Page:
In FIG. 3 there is shown a third embodiment of the separator apparatus wherein the fan hub 89 is attached to a plurality of propeller-like rotor blades 69. The blades 69 are constructed of, or coated with, the desiccant material. Like the second embodiment of the present invention, the adulterated air 74 is drawn into contact with the blades 69 upon rotation of the apparatus. The predetermined gases and vapors are absorbed by the desiccant, the absorbates 16 are radially discharged at the tip of each blade 69, and the cleansed gas is axially expelled.
In FIG. 4 there is shown a fourth embodiment of the separator which includes a plurality of radially-extending, turbine-like blades 67 and an outer reinforcing ring 46. The blades 67 are constructed of or coated with the desiccant material. A reinforcing rim 46 is attached to the blades' periphery, and is concentric with hub 89.
The adulterated gas 74 is drawn into contact with blades 67 upon rotation of the apparatus. The absorbates 16 are radially discharged from the exterior surface of reinforcing ring 46 and the cleansed gas 75 is expelled axially.
FIG. 5 shows a gas and vapor separating system which includes the separating apparatus, generally designated 2 (as previously described in preferred embodiments one, two, three or four) and a hermetically sealed processing chamber 38. The processing chamber 38 is provided with an access door 39, through which articles may be placed into, and removed from, the chamber. Upon rotation of the separator fan 2, adulterated gas 74 is drawn from the chamber 38, through admission duct 31, to said separator. In the previously described manner, the predetermined gases and vapors are removed from the adulterated gas 74, and the cleansed gas 75 is expelled through outlet duct 32 into the processing chamber 38. The aforementioned articles (not shown) are thusly exposed to the cleansed gas atmosphere which is continuously being recycled and recleansed. A circular collector 24 is provided about the periphery of separator apparatus 2, which entraps the radially translating absorbates 16 and discharges them through evacuating spout 26. The absorbates 16 are then disposed of in any conventional manner.
The vapor separating system is particularly adapted for pharmaceutical and food processing operations which require a sterile and/or dehumidified processing atmosphere.
FIGS. 6, 7 and 8 show a devaporizer-windmill embodiment of the separator apparatus. In essence, the separator functions as a vertical, wind-powered, electric generator which dehumidifies the throughgoing air and collects the resulting moisture for the purposes of powering a hydroelectric generator.
The devaporizer-windmill is provided with an atmospheric air admission section as shown in FIG. 8. The admission section has a circular cross section, and is provided with a plurality of doors 41 and 42 about its periphery. Each door is independently operable by means of a vertical, inwardly opening hinge. The pressure of the inblowing air 74 forces windward doors 41 open and retains leeward doors 44 in their closed position. The entrapped air is thereby caused to flow upwardly by deflector 43 through the blades of the separator apparatus 2. The onrushing air rotates the separator 2 and the motor-generator 50 which is attached thereto by driveshaft 49. The air is dehumidified in the manner previously described, and directed by air deflector 45 into the exit section shown in FIG. 7. The air exit section has a circular cross section and has a plurality of overhung, overlapping louver doors. The windward exit doors 48 are kept closed by the pressure of the atmospheric air 74, while the leeward exit doors 47 are forced open by the pressure of the exiting dehumidified air 75.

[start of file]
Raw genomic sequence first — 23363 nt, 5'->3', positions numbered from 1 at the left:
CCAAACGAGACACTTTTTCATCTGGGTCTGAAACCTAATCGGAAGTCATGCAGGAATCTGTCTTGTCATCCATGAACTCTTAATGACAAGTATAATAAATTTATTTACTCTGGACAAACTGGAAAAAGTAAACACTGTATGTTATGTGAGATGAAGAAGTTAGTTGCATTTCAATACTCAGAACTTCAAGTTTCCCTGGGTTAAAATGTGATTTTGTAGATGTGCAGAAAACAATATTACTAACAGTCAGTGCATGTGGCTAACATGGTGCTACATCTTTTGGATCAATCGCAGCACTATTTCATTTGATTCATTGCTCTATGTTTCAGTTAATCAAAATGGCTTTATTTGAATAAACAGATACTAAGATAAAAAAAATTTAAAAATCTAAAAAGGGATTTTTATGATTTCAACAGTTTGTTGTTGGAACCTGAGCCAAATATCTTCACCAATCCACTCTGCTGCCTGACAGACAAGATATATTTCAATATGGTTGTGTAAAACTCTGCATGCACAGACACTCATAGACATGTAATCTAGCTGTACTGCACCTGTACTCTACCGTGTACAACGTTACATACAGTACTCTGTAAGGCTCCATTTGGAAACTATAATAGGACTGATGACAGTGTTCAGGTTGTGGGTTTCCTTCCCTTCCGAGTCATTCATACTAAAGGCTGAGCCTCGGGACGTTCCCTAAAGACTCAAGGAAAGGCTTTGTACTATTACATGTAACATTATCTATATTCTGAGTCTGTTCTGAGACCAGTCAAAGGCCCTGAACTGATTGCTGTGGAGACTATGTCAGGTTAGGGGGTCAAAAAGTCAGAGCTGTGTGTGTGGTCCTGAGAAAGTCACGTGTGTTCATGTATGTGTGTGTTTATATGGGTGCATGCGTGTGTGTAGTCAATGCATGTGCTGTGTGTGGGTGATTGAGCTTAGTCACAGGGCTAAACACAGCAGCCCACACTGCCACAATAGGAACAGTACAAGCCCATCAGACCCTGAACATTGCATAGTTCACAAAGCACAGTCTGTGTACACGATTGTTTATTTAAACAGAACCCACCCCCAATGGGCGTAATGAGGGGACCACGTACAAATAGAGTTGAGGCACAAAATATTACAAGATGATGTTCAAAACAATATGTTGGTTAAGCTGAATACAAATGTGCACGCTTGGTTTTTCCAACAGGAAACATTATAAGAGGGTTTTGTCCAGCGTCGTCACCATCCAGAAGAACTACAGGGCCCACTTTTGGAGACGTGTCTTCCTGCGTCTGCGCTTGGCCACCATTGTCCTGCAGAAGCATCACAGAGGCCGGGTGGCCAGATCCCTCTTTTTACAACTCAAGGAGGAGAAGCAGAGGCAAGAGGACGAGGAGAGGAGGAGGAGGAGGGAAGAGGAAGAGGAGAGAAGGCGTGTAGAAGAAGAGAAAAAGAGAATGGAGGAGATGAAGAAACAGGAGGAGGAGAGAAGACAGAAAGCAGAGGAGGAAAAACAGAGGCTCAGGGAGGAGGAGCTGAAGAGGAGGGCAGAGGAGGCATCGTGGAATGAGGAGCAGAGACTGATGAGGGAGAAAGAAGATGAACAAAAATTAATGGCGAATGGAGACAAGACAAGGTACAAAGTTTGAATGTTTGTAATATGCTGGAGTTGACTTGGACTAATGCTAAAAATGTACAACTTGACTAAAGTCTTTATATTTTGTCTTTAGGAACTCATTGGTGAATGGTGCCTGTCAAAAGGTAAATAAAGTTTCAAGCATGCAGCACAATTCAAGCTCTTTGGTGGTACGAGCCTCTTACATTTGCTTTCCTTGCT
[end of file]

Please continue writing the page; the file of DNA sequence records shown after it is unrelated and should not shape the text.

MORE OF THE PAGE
The devaporizer-windmill is provided with a soft water reservoir 56, which along with the devaporizer windmill is preferably positioned a substantial altitude above sea level so as to create sufficient head to operate hydroelectric generator 59, which is connected thereto by pipe 57. The exterior surface of air deflector 45 forms a cone-shaped collector for rain water 52 and is connected by rain spout 53 to soft water stream 54 which surrounds the separator apparatus 2 and collects the absorbates 16 discharged therefrom. The soft water stream 54 is in turn connected to soft water reservoir 56, by water duct 55.
FIG. 9 shows a smoke stack emissions purging system. Crude emissions 73 are directed into a pair of cyclone dust collectors 81 which are connected in a series relationship. The particles 83 collected by dust collectors 81 are transported by a conventional screw conveyor 84 and motor 85, through discharge chutes 86, into dust storage bins 87. The dust-free emissions 74 are then directed to the separator apparatus which includes desiccant impeller blade 4 which is rotated by a power means 18, such as an electric motor. The cleansed gas 75 is discharged into the atmosphere through stack 82, while the absorbates are directed through low pressure gas pipe line 26 to low pressure gas pre-cooler 77. The low pressure gas pre-cooler 77 is attached to high pressure gas compressor 78 and high pressure gas after-cooler 79 which concentrate the absorbates, which through pipe 80 are stored in tank 88.